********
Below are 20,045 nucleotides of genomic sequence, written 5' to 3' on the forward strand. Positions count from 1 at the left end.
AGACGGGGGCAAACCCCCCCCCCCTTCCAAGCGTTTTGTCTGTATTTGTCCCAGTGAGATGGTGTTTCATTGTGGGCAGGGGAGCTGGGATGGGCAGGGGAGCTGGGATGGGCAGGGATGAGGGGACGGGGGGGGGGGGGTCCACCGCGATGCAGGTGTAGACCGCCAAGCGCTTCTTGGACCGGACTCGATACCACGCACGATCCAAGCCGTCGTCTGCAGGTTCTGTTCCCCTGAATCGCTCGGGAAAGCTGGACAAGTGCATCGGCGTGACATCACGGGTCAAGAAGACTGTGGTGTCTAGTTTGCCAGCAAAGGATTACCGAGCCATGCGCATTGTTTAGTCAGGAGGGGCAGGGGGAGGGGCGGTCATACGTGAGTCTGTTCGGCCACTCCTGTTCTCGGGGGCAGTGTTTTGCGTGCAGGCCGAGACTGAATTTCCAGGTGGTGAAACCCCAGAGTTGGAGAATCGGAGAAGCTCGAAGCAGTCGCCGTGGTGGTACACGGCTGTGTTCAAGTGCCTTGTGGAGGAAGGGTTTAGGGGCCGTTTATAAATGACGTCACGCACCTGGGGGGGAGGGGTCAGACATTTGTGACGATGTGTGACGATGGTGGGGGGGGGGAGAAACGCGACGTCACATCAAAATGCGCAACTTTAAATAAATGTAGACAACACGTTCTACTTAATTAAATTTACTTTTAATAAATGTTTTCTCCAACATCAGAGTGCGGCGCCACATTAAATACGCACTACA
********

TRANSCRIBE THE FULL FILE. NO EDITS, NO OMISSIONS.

Below are 20,045 nucleotides of genomic sequence, written 5' to 3' on the forward strand. Positions count from 1 at the left end.
AGACGGGGGCAAACCCCCCCCCCCTTCCAAGCGTTTTGTCTGTATTTGTCCCAGTGAGATGGTGTTTCATTGTGGGCAGGGGAGCTGGGATGGGCAGGGGAGCTGGGATGGGCAGGGATGAGGGGACGGGGGGGGGGGGGTCCACCGCGATGCAGGTGTAGACCGCCAAGCGCTTCTTGGACCGGACTCGATACCACGCACGATCCAAGCCGTCGTCTGCAGGTTCTGTTCCCCTGAATCGCTCGGGAAAGCTGGACAAGTGCATCGGCGTGACATCACGGGTCAAGAAGACTGTGGTGTCTAGTTTGCCAGCAAAGGATTACCGAGCCATGCGCATTGTTTAGTCAGGAGGGGCAGGGGGAGGGGCGGTCATACGTGAGTCTGTTCGGCCACTCCTGTTCTCGGGGGCAGTGTTTTGCGTGCAGGCCGAGACTGAATTTCCAGGTGGTGAAACCCCAGAGTTGGAGAATCGGAGAAGCTCGAAGCAGTCGCCGTGGTGGTACACGGCTGTGTTCAAGTGCCTTGTGGAGGAAGGGTTTAGGGGCCGTTTATAAATGACGTCACGCACCTGGGGGGGAGGGGTCAGACATTTGTGACGATGTGTGACGATGGTGGGGGGGGGGAGAAACGCGACGTCACATCAAAATGCGCAACTTTAAATAAATGTAGACAACACGTTCTACTTAATTAAATTTACTTTTAATAAATGTTTTCTCCAACATCAGAGTGCGGCGCCACATTAAATACGCACTACA